Eisenhower biographer Evan Thomas compares Barack Obama and Mitt Romney to the 34th President in the latest issue of TIME.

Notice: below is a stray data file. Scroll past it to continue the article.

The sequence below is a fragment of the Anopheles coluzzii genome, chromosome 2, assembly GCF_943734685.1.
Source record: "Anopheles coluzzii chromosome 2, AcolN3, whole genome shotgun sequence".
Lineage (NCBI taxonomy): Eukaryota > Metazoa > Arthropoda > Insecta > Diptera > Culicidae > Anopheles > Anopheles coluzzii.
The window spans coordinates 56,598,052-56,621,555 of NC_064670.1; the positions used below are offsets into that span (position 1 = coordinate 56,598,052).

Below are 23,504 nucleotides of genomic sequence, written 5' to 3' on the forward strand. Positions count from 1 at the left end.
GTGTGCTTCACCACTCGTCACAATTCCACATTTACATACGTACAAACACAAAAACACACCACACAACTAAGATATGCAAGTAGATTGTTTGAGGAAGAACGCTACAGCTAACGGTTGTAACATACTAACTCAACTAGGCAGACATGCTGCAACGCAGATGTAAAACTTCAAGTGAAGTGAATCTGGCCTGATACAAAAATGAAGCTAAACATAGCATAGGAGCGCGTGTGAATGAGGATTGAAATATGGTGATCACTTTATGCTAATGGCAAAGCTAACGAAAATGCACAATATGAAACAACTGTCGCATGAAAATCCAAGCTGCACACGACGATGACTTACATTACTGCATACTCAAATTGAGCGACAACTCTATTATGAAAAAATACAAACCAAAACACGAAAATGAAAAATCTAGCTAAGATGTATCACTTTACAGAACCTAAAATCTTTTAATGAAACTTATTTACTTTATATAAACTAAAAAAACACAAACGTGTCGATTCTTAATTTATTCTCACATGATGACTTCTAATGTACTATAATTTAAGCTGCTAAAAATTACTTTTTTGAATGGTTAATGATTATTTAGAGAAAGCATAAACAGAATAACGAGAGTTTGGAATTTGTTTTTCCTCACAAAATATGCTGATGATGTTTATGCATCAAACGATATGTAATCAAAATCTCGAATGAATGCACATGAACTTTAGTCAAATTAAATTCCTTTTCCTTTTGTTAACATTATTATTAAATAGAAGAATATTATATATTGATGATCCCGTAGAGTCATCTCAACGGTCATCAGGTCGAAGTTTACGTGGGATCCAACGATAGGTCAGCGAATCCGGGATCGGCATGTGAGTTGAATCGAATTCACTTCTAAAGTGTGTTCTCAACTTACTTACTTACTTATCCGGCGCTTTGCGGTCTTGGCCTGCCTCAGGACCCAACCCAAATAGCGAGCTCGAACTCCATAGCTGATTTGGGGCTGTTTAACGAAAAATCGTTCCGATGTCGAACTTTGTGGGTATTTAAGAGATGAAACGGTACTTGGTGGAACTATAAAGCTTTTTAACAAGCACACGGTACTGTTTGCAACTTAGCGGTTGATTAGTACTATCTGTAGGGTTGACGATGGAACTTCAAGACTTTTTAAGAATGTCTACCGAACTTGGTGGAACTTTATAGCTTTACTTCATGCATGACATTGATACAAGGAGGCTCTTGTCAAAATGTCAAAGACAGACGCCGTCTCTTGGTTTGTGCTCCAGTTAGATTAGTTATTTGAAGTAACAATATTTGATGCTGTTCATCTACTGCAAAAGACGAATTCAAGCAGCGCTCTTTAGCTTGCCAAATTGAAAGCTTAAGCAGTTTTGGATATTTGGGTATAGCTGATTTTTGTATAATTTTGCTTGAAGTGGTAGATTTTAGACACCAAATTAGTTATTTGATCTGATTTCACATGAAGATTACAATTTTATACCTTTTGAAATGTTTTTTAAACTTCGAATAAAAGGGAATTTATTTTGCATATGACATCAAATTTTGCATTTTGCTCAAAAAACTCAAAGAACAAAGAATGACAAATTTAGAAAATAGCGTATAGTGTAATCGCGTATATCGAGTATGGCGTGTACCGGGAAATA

I was struck, while reading a revealing profile by Michael Lewis in this month’s Vanity Fair, by how much Obama resembled Ike behind the scenes. He operates like a Socratic professor with his advisers, constantly testing and challenging their logic and insights. President Eisenhower would sometimes take all sides in a National Security Council debate, never revealing his own position. Likewise, other reporting suggests that Romney, the shrewd businessman and investor, demands data and hard facts and is dissatisfied with pat or doctrinaire answers. As President, the great war hero Ike also “led from behind,” as an aide defined Obama’s role in liberating Libya from Muammar Gaddafi. Operating by indirection and doing one thing while seeming to say another, Eisenhower avoided American military entanglement in Vietnam, Suez and Hungary. Romney is criticized, deservedly, for his all-over-the-map foreign policy pronouncements. But as Ike navigated between isolationists and hard-liners in his party, he was often elusive and even contradictory. (Eisenhower used Secretary of State John Foster Dulles to play bad cop to the President’s good cop.)